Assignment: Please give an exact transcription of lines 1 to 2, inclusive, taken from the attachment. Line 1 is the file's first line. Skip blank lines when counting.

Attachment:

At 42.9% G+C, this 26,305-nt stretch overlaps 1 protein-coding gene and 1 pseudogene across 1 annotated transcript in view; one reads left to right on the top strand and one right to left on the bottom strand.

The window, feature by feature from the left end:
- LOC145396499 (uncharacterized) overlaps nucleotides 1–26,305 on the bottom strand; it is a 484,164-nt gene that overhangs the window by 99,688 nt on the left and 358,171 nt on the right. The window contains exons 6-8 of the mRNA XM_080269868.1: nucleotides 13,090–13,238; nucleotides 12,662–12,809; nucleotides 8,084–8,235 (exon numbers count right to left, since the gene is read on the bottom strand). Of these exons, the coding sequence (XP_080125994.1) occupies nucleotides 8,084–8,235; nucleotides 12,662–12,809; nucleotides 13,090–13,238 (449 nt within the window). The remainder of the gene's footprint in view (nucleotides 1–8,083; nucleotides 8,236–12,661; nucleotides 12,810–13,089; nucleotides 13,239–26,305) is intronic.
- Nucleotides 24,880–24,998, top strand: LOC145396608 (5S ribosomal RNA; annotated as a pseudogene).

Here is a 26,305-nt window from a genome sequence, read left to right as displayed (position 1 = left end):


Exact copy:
At 42.9% G+C, this 26,305-nt stretch overlaps 1 protein-coding gene and 1 pseudogene across 1 annotated transcript in view; one reads left to right on the top strand and one right to left on the bottom strand.

The window, feature by feature from the left end: